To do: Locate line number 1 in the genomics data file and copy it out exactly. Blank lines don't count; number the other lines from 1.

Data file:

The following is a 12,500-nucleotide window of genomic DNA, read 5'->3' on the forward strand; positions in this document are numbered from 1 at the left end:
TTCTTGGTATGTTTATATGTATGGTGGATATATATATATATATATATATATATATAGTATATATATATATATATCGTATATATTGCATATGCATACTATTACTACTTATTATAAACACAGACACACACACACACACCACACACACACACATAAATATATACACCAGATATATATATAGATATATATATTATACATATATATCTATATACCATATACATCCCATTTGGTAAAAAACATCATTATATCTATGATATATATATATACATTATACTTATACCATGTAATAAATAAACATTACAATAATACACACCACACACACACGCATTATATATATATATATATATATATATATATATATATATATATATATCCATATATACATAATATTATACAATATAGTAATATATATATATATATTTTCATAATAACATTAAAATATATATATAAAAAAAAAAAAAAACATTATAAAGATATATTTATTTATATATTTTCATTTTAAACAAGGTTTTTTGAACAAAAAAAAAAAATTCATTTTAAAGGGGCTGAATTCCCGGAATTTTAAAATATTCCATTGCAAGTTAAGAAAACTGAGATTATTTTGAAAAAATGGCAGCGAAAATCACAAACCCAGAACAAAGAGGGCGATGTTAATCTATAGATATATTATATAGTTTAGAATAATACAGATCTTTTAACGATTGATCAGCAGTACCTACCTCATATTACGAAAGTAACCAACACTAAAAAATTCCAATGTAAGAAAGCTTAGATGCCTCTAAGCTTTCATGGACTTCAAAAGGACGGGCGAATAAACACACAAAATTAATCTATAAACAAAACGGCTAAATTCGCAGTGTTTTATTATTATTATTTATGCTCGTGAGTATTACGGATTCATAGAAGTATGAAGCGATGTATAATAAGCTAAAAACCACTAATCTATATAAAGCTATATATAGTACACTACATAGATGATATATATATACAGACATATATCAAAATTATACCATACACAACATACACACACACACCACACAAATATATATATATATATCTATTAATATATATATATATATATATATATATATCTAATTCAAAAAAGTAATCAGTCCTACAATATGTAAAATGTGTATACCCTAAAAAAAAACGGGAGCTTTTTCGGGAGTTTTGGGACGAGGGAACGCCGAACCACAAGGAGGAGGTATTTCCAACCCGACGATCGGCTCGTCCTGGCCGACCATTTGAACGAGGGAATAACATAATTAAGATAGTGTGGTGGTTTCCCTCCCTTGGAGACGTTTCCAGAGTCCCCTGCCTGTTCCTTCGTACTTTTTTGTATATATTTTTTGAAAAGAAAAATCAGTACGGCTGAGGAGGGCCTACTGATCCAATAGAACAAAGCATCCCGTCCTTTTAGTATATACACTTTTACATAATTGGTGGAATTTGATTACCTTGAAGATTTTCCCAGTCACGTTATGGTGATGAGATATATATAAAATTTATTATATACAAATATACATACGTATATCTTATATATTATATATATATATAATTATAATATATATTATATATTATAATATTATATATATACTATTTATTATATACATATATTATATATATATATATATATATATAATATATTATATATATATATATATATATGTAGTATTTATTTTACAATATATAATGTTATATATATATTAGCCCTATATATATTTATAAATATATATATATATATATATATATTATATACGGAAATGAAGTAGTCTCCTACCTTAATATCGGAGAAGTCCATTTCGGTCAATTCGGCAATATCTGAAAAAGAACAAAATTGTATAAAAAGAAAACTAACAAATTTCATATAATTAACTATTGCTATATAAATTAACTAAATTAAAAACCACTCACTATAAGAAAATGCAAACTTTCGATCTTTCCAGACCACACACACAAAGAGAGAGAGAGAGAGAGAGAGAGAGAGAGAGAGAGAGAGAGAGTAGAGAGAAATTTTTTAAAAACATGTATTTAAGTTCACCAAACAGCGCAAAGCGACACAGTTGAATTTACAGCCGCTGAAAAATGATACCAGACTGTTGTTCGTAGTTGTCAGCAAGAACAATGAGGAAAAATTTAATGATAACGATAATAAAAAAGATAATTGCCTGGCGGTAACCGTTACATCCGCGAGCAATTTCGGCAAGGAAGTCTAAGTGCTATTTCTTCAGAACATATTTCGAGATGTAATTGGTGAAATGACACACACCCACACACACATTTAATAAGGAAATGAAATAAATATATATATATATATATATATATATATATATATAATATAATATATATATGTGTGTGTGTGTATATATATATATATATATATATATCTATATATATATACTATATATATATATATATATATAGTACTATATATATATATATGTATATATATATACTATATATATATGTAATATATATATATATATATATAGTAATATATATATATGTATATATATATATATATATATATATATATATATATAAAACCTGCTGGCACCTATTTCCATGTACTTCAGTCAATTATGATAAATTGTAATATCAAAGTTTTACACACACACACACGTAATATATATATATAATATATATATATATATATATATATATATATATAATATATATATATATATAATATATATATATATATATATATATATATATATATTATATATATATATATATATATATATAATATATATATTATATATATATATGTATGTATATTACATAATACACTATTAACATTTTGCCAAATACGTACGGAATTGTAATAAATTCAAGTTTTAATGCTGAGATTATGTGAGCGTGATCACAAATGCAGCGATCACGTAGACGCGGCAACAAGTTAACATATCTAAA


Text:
The following is a 12,500-nucleotide window of genomic DNA, read 5'->3' on the forward strand; positions in this document are numbered from 1 at the left end: